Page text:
Live from Las Vegas: Microsoft Chairman and Chief Software Architect did his part to explain .NET to the masses Sunday, providing demonstrations of a future TabletPC, Office 10, and Visual Studio.NET along the way. Gates said that the TabletPC would offer "rich" ink functionality that you could use for on-screen note taking. The units, which were running on Transmeta chips, were available to the press after the keynote, and I got to spend some time with one of them. I was told to expect them from a variety of OEMs by 2002, with Microsoft sticking to the software side of the business.
"Microsoft was founded 25 years ago on the passionate belief that software can empower people to achieve great things," Gates said. "Software remains at the center of every exciting development on the Web. Smarter devices, smarter servers and great new Web services can work together only through the magic of software. Software is at the heart of making this next generation of the Internet a quantum leap in power, flexibility and agility."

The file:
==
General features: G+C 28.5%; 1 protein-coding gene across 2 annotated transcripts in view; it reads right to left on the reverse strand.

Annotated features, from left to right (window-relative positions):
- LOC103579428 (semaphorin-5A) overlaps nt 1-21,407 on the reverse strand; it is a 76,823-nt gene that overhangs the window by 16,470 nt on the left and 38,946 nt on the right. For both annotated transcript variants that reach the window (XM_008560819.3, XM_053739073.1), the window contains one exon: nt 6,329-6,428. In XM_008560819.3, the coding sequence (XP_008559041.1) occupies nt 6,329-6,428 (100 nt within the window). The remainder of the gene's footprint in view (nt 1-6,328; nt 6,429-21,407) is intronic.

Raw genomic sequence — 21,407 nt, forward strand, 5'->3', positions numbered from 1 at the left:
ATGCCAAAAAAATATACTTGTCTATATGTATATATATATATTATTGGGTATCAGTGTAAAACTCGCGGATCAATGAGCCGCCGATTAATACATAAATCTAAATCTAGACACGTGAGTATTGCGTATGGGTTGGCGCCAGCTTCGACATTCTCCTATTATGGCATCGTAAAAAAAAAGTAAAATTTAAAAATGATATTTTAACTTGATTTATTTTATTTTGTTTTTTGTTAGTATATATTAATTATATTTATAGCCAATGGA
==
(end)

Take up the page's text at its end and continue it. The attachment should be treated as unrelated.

Office 10, meanwhile, got a nice public rollout with a demonstration of its cool new "Smart Tags" feature, which graphically exposes functionality in Office documents. For example, Office 10 can instantly recognize a name in a Word document as an Outlook contact and mark that text with a tag that can be used to send that person an email message. Office 10 will likely be called Office 2002 by the time it is generally available.
Visual Studio.NET also got a quick run-through, which probably went over the heads of most of the 12,000 in attendance, most of whom were not developers. But Gates mentioned that VS.NET Beta 1 was available for download from the Web, a bit of an exaggeration: MSDN Universal subscribers can download VS.NET Beta 1, but other users will have to order the CD version, which costs about $13 and could take up to four weeks to arrive. Gates said that both Office 10 and VS.NET would be available late in Q2 2001.
You can order the VS.NET CD from the MSDN Web site